In conjunction with Glenn Ligon: America, a distinguished panel of scholars from various fields and art disciplines will discuss ideas presented in José Esteban Muñoz's 1996 book Disidentifications: Queers of Color and the Performance of Politics, described by the University of Minnesota Press as "an important perspective on the ways outsiders negotiate mainstream culture." As a member of the panel, Mr. Muñoz will share his personal insights and ideas along with fellow panelists: moderator, Noah Simblist, an artist, Southern Methodist University professor of Art who recently co-curated Queer States at the Visual Arts Center at the University of Texas, Austin; Annette Lawrence, an internationally recognized artist based in North Texas and assistant professor of painting and drawing at University of North Texas; Roberto Tejada, a poet, critic, curator, editor, and Southern Methodist University's Distinguished Endowed Chair of Art History; and Rose Pulliam of Allgo, a Texas support organization for queer people of color based in Austin. Join us for this unique opportunity on May 1, 2012, 7 to 8:30 pm in the Modern's auditorium. This program is free and open to the public, but tickets should be picked up at the information desk to assure seating.

Lucy Lippard

 

Lucy Lippard is a distinguished writer, curator, editor, lecturer, and activist who has long been appreciated for her expansive scholarship and insight, having been one of the first to recognize the dematerialization of the work in art’s movement toward conceptualism as well as an early champion of feminist art. The author of 21 books, curator of 50 exhibitions, cofounder of Printed Matter Inc., the Heresies Collective, Political Art Documentation/Distribution, Artists Call Against U.S. Intervention in Central America, and other artists’ organizations, Lippard has received eight honorary doctorates in fine arts as well as numerous awards, including a Guggenheim Fellowship, the Frank Jewett Mather Award for Criticism, two National Endowment for the Arts grants in criticism, the Women’s  Caucus for Art (WCA) Lifetime Achievement Award, and the Bard College Award for Curatorial Excellence. Of Lippard’s book, The Lure of the Local: Senses of Place in a Multicentered Society, Thomas Hine wrote for the New York Times Book Review, “Lippard overwhelms us with the breadth of her reading and the comprehensiveness with which she considers the things that define place. . . . In its final section, The Lure of the Local is revealed as a sort of art book after all. Its intent is to explore the many things that those who make art or who make judgments about art should think about when they consider art that seeks to be ‘contextual,’ ‘site-specific,’ or ‘place making’.” Lippard’s most recent book is Down Country: The Tano of the Galisteo Basin 1250–1782, for which she received the Caroline Bancroft History Prize from the Denver Public Library.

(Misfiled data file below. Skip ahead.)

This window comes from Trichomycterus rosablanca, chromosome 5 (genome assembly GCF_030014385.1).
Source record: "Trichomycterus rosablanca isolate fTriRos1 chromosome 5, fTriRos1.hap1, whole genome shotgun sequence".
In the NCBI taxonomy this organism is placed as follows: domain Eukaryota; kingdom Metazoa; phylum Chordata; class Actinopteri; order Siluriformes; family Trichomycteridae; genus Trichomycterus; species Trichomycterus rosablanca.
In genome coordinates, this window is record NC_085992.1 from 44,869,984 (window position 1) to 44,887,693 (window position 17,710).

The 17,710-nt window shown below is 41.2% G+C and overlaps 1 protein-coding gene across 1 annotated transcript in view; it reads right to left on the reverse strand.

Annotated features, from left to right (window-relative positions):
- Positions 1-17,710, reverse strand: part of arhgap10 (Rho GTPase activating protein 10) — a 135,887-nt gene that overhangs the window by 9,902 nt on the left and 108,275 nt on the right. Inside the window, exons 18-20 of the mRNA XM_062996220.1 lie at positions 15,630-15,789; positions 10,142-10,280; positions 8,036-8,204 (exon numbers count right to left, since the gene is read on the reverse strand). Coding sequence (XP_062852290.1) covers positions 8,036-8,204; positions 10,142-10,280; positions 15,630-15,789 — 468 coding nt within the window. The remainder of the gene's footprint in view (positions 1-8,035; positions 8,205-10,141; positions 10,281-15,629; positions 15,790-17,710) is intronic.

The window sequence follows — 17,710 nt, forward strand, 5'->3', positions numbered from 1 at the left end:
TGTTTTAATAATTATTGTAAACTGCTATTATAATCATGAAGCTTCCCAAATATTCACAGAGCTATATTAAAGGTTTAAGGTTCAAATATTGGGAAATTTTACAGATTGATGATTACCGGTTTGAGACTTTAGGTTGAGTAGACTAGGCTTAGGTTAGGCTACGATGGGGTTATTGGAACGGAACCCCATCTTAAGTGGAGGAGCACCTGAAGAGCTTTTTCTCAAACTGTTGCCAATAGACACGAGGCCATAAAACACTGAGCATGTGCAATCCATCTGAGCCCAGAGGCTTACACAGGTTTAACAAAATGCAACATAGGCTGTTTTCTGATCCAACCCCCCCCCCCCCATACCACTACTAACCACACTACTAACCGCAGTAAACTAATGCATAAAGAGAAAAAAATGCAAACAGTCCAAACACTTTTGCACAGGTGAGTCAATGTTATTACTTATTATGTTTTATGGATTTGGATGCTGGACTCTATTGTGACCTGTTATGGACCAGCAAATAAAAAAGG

For Tuesday Evenings, Lippard presents Undermining, touching on photography, the new West, development, water, and land art, as she discusses pits and erections (gravel pits and skyscrapers), and more.

Gary Rough

Gary Rough is a Scottish conceptual artist based in New York who represented his homeland in the 2003 Venice Biennale. As described in the press release for a recent solo show at numberthirtyfive gallery, New York, Rough “has cast himself as the antihero in his own dystopian novel.” Rough scrupulously labors to report upon the fragility, pathos, and beauty of the human condition, evoking the romantic, mundane, bleak, and intimate in paintings, sculpture, text, T-shirts, site-specific installations, and more with work that appears to be cobbled together in a deceptively hurried and craftless manner. It is no surprise that Rough was attracted to Kurt Vonnegut’s character Rabo Karabekian, the fictional and failed Abstract Expressionist painter whose paintings faded and disappeared from their canvases in Bluebeard due to a combination of stupidity and bad luck. After working with the author, in 2007, the year of Vonnegut’s death, Rough recreated and showed Karabekian’s “Sateen-Dura Luxe” paintings, at Fergus McCaffrey Fine Art, New York, based on Vonnegut’s descriptions of them in the book. This exercise, and the remarkable resulting paintings, brought Rough critical acclaim and an intriguing relationship with Vonnegut and his widow. Rough continues to explore the ordinary and often pathetic experiences and conditions of life on earth with tenderness and extraordinary astuteness. For Tuesday Evenings, he shares the insights and revelations of his career thus far.